Baccarat Pasta Maker

Baccarat Pasta Maker

Baccarat is a well-known kitchen appliance and accessory brand that offer affordable appliances like  pasta makers. Its range of pasta makers retail from $100 to $150 making them a more entry level appliance which might be a great choice for a beginner. They’re designed with stainless steel for easy cleaning and a bench vice so you can secure your machine while you’re making your favourite pasta.  

Things to consider when buying a pasta maker

While they’ll generally all aim to have the same end result, not all pasta makers are the same, with a few major areas to consider before purchasing. Here are a few areas to consider when buying a pasta maker:

  • Type: While an electric pasta maker may be more convenient and more forgiving for novices, they’ll generally be more expensive than manual models. However, most hand-cranked pasta makers will be required to be clamped to the countertop or table, meaning a manual model may not suit every kitchen or household.
  • Attachments and settings: While you’ll want your model to do the basics, if you’re craving a specific type of pasta, you’ll want your machine to keep pace. Different models will have different settings and attachments that will allow you to make different pasta types, or even just opt for a thicker or thinner pasta, meaning if you’re really looking to whip up a storm in the kitchen, it’s important to look at the range of attachments and settings available with each model.
  • Size: It can get busy in the kitchen, so you’ll have to consider how much space you have to use and store your pasta maker.
  • Cleaning and construction: Some pasta makers can be disassembled for easier storage and cleaning, with some brands even making some parts machine-washable. As making fresh pasta can also make quite a mess, having machine-washable parts can help take some of the sting out of the clean-up process.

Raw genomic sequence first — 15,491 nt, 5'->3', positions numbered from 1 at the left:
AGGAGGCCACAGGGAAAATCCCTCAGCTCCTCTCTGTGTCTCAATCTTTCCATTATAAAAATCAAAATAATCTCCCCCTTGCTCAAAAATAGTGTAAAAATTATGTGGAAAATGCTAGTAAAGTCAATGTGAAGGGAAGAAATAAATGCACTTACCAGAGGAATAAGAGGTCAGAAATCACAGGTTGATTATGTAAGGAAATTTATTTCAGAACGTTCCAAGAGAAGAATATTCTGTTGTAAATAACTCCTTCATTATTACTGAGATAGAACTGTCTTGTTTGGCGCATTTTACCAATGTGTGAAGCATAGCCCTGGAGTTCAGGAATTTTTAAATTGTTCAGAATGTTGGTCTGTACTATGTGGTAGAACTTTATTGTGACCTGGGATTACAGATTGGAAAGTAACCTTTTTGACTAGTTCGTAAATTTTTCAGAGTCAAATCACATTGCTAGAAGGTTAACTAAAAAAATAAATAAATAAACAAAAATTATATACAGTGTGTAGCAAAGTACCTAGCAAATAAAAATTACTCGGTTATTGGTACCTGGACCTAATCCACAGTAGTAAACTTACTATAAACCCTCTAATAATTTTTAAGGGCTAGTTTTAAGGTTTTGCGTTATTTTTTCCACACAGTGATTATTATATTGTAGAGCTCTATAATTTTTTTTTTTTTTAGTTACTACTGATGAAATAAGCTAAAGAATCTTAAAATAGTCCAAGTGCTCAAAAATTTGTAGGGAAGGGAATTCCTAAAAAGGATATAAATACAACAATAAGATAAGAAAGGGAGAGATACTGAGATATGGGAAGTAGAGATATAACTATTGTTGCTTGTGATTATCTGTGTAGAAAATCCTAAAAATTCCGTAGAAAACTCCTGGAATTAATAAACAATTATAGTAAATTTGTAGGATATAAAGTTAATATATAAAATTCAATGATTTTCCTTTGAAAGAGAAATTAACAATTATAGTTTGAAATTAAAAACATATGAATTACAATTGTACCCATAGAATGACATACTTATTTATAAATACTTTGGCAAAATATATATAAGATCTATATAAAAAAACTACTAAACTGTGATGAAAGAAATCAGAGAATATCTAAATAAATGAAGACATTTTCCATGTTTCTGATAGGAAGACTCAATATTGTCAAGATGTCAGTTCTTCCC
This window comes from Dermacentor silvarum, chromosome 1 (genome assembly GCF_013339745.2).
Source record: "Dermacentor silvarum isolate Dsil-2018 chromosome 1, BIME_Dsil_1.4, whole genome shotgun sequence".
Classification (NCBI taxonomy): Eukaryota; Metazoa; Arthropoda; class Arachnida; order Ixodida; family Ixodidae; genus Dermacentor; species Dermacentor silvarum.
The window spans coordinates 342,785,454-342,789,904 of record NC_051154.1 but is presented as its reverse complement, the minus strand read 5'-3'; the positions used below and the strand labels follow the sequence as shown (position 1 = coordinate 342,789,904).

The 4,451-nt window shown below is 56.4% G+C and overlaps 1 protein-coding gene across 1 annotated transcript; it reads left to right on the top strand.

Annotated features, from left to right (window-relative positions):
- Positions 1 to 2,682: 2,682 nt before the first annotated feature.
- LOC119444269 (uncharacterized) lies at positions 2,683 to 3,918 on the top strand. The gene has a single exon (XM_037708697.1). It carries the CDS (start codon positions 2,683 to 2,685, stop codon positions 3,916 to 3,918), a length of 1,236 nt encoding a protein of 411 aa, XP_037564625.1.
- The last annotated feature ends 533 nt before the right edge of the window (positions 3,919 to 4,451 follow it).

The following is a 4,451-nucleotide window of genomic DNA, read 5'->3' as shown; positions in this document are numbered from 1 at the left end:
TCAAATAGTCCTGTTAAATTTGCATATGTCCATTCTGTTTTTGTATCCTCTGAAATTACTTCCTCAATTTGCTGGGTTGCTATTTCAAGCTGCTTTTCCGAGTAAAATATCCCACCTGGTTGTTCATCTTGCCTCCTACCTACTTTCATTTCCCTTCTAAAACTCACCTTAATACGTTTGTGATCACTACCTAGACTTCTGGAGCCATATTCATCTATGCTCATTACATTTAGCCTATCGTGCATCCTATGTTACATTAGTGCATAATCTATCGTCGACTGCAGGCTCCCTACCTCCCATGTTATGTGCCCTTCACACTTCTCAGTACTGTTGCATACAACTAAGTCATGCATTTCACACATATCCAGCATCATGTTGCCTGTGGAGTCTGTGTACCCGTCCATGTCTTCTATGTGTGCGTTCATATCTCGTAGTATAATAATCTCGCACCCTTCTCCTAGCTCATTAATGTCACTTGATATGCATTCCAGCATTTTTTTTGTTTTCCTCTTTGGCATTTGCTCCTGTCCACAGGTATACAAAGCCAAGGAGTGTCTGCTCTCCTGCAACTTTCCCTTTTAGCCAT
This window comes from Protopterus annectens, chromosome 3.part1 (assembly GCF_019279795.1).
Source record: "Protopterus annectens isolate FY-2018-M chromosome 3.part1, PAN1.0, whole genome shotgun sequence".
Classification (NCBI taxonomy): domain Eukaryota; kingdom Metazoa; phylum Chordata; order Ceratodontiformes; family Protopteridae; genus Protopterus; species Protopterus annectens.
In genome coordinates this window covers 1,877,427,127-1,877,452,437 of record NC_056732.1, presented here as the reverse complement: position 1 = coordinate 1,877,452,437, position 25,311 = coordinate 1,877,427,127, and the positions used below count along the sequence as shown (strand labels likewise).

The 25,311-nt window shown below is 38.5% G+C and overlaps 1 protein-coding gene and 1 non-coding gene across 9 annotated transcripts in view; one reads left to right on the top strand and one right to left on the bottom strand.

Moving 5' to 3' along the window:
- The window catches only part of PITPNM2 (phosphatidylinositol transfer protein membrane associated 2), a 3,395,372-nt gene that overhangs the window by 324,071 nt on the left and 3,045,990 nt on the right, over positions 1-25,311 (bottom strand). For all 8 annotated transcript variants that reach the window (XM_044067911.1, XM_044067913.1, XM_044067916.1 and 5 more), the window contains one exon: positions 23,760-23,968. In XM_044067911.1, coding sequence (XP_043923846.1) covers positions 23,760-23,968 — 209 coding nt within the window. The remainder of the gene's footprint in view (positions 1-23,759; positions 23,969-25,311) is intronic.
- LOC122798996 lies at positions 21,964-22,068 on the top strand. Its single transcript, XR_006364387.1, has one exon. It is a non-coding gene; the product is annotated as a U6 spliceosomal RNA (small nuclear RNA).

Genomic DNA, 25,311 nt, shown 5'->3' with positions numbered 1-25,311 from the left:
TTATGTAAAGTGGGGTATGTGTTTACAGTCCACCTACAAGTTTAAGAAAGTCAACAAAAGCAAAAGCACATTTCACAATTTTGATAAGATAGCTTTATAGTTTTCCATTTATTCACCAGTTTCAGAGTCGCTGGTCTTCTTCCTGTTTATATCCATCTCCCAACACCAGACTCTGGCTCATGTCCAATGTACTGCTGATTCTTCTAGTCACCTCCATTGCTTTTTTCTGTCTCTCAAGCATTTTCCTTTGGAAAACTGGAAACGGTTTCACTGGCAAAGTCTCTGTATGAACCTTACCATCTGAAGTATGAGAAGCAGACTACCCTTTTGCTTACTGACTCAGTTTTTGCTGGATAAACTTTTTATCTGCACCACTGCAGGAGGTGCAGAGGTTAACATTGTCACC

• Price: As with any purchase, you’ll have to consider the price tag attached. If you’re someone who will use your pasta maker regularly, forking out a little more cash could be better in the long run. 

Should I buy a pasta maker?

Whether or not you should buy a pasta maker will come down to how often you’ll use the machine, the price and also storage and space in the kitchen. If you’re wanting to level up your cooking skills and regularly cook pasta meals then it could be a great investment. But if you’re more of a once in a blue moon pasta maker then a cheaper model could be ideal. If you’re not sure a pasta maker is the right kitchen accessory for you, then consider another appliance like an air fryer. 

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Original Author: April Broadbent

Kate King
Casual Content Producer
Kate King produces content for the Home and Lifestyle vertical surrounding appliances and consumer products. She holds a Bachelor of Creative Industries from QUT majoring in Journalism and Media and Communications, and has written for a number of publications over the past five years.